A Filipino scientist has developed a sustainable bioplastic that is water-soluble and does not leave harmful micro particles, as well as traditional plastics that are ubiquitous and reach the entire food chain into our stomachs.

A young researcher from the Institute of Biological Chemistry at Academia Sinica in Taiwan, Denxybel Montinola, at the age of 23, found a way to use abundant Philippine commodities, mangoes and seaweeds to produce sustainable bioplastic.


All types of bioplastics are made from biomass, for example, maize, sugar cane, or fossil fuels. They are often used to make disposable items such as bags, crates, but also plastic plates and cutlery or even pots, but not all are biodegradable.

Montinola uses biopolymers, known as pectin and carrageenan, derived from mango peels and seaweed as the main ingredient. This type of bioplastic is biodegradable, water soluble.

Philippine mangoes and seaweed are the country’s main export commodities. The country exports 820 000 tons of mango and mango products each year.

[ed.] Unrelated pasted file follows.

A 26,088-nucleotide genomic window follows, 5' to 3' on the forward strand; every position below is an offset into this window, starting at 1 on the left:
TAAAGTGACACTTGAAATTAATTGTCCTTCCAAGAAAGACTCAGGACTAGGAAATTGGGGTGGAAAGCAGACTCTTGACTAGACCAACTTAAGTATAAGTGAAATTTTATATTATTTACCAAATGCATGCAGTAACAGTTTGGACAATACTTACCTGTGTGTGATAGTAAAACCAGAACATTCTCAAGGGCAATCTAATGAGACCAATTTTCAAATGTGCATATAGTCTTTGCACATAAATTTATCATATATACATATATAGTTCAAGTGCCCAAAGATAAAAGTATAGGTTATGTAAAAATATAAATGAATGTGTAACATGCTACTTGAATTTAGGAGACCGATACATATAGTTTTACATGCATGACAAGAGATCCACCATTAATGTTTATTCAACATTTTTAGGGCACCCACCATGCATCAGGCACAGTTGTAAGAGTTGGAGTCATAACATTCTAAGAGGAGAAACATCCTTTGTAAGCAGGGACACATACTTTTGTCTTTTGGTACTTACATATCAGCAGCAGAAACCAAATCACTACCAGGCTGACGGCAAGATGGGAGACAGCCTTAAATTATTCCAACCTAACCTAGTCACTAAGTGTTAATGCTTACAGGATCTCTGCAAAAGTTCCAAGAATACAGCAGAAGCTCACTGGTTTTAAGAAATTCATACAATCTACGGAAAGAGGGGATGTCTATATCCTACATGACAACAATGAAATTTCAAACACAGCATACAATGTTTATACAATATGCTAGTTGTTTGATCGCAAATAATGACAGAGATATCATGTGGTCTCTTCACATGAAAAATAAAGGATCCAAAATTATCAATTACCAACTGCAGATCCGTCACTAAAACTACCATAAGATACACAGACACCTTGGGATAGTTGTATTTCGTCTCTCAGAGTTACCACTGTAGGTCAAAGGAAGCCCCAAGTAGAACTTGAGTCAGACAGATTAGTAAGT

Several Uses

Another interesting feature of this unique sustainable bioplastic is its ability to imitate, follow the movement of the human body.

„Not only we can make a bio-plastic out of it, but we can also create a tissue scaffold that protects the burned area of our skin for example, or stop local bleeding, “stated Montiniola.

Land and oceans are becoming a landfill of toxic plastic waste. Many animals die as a result of injuries, jams, and ingestion of plastic debris. That is why researchers are looking for alternatives of plastics. The Philippines could become a major contributor in this regard.

Not only does this help tackle food waste management and plastic pollution, his invention is more robust and flexible and can mimic the mechanical strength of conventional plastic,” said the young scientist in an interview with Cebu Daily News.

Let us not allow plastic waste to survive humanity.

Source and credit: https://www.elitereaders.com/filipino-scientist-made-bioplastic-using-mango-and-seaweeds/, pixabay.com